“That which we call the Primordial Seven and the Second Seven are called by Simon Magus, for instance, the Æons. The Valentinians call them the Æons, and many others, the primeval—the second and the third series of Syzygies, I think it is—it is a Greek name. They are raduated emanations ever descending lower and lower into matter from that primordial principle that is called fire. Simon Magus calls it fire and we call it Svabhavat . . .”

This instance is included in Transactions Vol. 2, p. 46:

“That which we call the “Primordial Seven” and the “Second Seven” are called by Simon Magus the Æons, the primeval, the second and the third series of Syzygies. They are the graduated emanations, ever descending lower and lower into matter, from that primordial principle which he calls Fire, and we, Svâbhâvat.”

We see here again that the diacritic placement in Transactions was made to match the diacritic placement in The Secret Doctrine.

In SDD p. 301 the term appears four times. In the MS. it is spelled three times as “Svabhavat,” and once as “Svabhavat” (with the “b” inserted by some proof-reader), each without diacritics; in the printed edition it is given as “Svabhavat” without diacritics. This instance is not included in the Transactions.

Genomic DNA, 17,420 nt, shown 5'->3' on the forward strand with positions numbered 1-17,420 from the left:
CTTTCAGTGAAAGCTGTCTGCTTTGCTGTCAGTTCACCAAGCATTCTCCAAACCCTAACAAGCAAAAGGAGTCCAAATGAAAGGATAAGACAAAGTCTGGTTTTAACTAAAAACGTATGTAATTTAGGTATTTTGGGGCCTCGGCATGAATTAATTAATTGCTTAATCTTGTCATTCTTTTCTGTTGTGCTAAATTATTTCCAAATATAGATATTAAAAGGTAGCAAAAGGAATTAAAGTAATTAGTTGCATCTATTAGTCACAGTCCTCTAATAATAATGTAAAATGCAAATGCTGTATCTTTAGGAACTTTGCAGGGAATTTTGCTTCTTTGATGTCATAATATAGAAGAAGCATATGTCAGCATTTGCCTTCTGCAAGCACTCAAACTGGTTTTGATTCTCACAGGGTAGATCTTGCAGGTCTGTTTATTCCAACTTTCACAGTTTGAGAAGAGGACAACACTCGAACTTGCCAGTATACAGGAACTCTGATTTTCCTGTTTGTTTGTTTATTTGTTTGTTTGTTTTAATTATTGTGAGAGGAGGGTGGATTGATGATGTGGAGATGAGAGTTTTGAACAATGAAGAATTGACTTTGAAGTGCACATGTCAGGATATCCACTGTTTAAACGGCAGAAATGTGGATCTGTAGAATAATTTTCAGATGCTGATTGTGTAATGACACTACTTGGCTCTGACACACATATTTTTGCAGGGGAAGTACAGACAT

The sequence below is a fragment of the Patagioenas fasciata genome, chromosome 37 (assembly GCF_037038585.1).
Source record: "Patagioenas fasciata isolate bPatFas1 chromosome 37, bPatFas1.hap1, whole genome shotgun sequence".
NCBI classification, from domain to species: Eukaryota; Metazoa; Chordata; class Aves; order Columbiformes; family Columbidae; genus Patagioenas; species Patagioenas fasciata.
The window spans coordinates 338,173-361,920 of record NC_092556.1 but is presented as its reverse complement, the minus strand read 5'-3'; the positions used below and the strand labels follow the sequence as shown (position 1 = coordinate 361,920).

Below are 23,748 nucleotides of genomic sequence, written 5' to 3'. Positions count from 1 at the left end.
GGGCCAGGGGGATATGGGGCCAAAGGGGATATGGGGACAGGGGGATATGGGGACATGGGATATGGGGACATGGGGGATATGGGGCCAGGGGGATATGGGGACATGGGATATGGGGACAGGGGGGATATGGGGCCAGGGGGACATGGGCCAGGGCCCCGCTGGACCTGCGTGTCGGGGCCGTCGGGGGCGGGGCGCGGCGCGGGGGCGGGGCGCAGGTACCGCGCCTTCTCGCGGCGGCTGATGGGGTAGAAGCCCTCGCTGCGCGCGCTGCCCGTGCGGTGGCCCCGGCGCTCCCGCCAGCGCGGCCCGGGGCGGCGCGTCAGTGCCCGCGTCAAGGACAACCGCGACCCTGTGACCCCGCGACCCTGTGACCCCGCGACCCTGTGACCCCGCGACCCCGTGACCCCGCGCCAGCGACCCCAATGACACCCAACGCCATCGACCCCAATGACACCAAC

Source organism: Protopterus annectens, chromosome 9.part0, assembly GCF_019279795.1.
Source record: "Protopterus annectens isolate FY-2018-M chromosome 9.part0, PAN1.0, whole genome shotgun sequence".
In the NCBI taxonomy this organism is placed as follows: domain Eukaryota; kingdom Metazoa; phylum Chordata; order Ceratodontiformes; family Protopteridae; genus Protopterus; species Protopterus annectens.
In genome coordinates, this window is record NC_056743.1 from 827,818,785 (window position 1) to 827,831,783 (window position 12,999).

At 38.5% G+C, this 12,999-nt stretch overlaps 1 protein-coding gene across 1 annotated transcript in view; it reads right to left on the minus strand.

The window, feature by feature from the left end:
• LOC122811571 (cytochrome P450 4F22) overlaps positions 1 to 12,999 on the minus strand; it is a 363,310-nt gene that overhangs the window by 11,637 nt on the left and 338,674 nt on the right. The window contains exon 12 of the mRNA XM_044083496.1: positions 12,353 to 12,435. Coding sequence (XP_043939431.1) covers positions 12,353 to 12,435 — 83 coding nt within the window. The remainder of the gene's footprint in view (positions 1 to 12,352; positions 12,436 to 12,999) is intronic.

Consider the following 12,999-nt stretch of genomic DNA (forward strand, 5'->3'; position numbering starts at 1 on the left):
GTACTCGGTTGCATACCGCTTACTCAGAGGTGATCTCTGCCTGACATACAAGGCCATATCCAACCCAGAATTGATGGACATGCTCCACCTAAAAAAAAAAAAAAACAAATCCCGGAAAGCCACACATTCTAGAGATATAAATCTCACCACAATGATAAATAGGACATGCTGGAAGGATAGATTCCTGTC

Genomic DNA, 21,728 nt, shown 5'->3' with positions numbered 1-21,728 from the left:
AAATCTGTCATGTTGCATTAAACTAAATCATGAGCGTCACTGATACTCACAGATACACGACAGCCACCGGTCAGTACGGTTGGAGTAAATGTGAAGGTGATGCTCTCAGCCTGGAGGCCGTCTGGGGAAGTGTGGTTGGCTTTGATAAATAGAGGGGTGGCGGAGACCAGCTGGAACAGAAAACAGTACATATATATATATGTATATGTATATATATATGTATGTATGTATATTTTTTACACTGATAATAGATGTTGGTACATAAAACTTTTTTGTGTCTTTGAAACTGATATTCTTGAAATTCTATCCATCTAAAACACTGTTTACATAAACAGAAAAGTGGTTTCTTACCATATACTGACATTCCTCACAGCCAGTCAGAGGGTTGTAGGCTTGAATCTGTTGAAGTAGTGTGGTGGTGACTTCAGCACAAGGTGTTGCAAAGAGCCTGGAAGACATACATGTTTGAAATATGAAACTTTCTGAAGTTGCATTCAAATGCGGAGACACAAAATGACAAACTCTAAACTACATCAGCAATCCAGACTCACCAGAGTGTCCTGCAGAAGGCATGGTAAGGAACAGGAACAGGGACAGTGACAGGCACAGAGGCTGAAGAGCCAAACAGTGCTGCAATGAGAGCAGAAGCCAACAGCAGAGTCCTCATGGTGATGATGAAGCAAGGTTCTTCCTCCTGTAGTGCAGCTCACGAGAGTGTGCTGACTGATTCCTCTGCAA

Three more instances occur in the SDD and Transactions, each of which being part of one of the Stanzas of Dzyan.

In SDD p. 110 the term is given as part of Stanza 2 (Sloka 1) and is spelled “Svabhavat” without diacritics in both the printed edition and in the handwritten MS. This is included in Transactions, Vol. 1, p. 45, and is again made to match the stanza in The Secret Doctrine, thus: “Svâbhâvat.”

In Transactions, Vol. 2, p. 30 it appears in Stanza 3, Sloka 10 (see The Secret Doctrine, 1:29 and 1:83), but is given here without diacritics.

In Vol. 2, p. 44 it appears in Stanza IV, Sloka 5 (see The Secret Doctrine, 1:31 and 1:98), but is given here without diacritics.


In HPB’s Esoteric Instructions the term appears only once, in Instructions II, p. 2 (original printing, 1890), and is given as “Swabhavat,” again with no diacritics. Handwritten MSS. of these Instructions does not seem to be extant.

“If these discrete or distributive degrees of being be conceived as symbolized and comprehended in all the Eastern religions in one Ovum, or Egg, the name of that Egg will be Swabhavat, or the All-Being on the manifested plane.”